Date of Award


Document Type


Degree Name

Master of Science in Aeronautical Engineering


Department of Aeronautics and Astronautics

First Advisor

Paul I. King, PhD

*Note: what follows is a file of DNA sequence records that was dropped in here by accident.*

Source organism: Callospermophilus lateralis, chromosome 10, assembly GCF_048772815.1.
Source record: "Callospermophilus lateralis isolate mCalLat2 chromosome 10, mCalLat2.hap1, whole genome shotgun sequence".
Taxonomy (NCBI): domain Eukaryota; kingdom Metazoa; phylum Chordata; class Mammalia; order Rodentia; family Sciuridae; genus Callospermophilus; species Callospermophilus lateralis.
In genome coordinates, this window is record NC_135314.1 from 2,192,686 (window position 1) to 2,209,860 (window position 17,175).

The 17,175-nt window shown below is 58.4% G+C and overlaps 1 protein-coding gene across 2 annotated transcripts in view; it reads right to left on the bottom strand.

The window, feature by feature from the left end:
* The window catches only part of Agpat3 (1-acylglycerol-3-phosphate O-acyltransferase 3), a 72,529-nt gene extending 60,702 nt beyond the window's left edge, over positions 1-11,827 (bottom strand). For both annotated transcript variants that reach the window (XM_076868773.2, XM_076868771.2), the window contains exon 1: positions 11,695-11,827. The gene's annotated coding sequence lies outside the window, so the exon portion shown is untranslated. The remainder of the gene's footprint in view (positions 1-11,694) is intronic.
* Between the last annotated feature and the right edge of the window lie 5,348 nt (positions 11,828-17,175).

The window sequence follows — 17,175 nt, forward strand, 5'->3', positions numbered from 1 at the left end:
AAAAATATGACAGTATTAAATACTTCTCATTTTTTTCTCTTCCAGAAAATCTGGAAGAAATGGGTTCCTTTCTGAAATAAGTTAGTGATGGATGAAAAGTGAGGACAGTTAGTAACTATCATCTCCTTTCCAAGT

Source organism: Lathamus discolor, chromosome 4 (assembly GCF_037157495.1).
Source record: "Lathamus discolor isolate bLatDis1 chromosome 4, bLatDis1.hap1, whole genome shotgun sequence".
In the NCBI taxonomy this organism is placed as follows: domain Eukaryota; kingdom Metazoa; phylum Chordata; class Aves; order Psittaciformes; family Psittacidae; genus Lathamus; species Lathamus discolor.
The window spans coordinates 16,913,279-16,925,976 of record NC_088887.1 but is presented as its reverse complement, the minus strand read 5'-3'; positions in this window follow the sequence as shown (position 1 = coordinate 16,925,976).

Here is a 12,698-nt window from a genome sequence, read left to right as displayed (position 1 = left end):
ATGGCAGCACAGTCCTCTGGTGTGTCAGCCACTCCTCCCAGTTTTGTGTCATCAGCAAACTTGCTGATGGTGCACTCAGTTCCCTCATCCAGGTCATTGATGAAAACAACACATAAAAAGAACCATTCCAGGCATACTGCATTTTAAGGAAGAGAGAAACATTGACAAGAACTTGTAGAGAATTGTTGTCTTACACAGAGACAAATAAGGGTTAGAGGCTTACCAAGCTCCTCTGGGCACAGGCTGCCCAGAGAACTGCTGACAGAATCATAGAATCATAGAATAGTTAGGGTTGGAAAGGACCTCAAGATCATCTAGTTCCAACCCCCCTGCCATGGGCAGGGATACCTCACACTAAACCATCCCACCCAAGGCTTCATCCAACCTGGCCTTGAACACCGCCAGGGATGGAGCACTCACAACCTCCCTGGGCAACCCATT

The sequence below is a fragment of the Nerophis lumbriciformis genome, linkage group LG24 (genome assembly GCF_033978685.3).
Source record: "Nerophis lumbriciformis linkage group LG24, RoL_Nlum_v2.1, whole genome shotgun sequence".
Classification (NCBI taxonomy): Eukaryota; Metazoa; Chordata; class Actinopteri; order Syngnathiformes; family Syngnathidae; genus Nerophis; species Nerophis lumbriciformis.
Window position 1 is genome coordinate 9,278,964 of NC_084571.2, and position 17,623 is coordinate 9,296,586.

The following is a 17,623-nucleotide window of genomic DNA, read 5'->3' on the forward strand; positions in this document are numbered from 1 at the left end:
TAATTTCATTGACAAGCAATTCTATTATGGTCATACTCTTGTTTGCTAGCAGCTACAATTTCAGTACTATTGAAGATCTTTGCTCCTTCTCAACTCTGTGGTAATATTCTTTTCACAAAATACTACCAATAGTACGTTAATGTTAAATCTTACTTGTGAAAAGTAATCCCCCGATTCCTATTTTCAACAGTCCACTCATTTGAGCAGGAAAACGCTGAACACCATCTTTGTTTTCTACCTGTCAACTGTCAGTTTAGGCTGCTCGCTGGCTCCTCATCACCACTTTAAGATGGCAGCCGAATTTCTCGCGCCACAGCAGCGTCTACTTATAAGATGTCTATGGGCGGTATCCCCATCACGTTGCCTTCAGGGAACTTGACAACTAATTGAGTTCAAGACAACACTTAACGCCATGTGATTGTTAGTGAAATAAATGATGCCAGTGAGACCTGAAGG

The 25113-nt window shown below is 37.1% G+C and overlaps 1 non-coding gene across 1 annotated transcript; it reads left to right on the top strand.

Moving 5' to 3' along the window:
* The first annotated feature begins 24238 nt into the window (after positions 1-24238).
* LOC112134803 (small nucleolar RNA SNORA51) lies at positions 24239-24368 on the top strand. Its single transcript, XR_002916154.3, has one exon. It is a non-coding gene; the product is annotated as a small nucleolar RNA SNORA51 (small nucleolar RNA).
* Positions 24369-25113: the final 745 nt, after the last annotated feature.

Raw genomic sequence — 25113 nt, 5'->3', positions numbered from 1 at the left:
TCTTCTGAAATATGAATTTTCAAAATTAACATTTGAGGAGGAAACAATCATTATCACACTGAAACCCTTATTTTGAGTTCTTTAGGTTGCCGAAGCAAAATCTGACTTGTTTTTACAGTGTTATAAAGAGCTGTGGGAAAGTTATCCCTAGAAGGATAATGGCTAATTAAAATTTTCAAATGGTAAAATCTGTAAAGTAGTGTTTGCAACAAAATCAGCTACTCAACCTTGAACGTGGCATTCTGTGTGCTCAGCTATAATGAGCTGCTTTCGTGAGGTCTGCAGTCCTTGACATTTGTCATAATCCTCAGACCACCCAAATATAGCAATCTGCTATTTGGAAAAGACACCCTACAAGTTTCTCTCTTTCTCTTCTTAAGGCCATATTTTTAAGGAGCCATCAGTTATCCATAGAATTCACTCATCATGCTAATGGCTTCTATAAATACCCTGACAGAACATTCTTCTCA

An investigation was conducted to examine the effect of a row of cylindrical surface dimples in reducing the heat load on a turbine blade leading edge model. The models consisted of a foam cylindrical leading edge with a flat afterbody fabricated from Plexiglass. A single coolant hole was located 21.5 degree from the leading edge, angled 20 degree to the surface and 90 degree from the streamwise direction. The leading edge diameter to hole diameter ratio was D/d = 18.7. A row of seven dimples was placed upstream of one of the coolant holes. Infrared thermography techniques were used to determine the adiabatic effectiveness, eta, and heat transfer coefficient, h, distributions so that the net heat flux reduction could be calculated. Freestream conditions consisted of Reynolds numbers of 60,000 and 30,000 at both low turbulence and high turbulence. At Re = 60k, the dimples proved to increase the area averaged eta by an average of 0.007, while the dimpled cases performed equally, if not slightly poorer, than a smooth surface at the lower Reynolds number. The heat transfer coefficient was not greatly affected by the presence of the dimples beyond an x/d location of 0.5. Because the heat transfer coefficient remained relatively unchanged while eta increased at Re = 60k, the area averaged net heat flux reduction was increased slightly, by an average of 0.02, for the cases with dimples at those freestream conditions. Although, the dimpled cases provided slight improvement to the adiabatic effectiveness for some cases, any advantage was generally less than the uncertainty, indicating that the dimples' effect was negligible.

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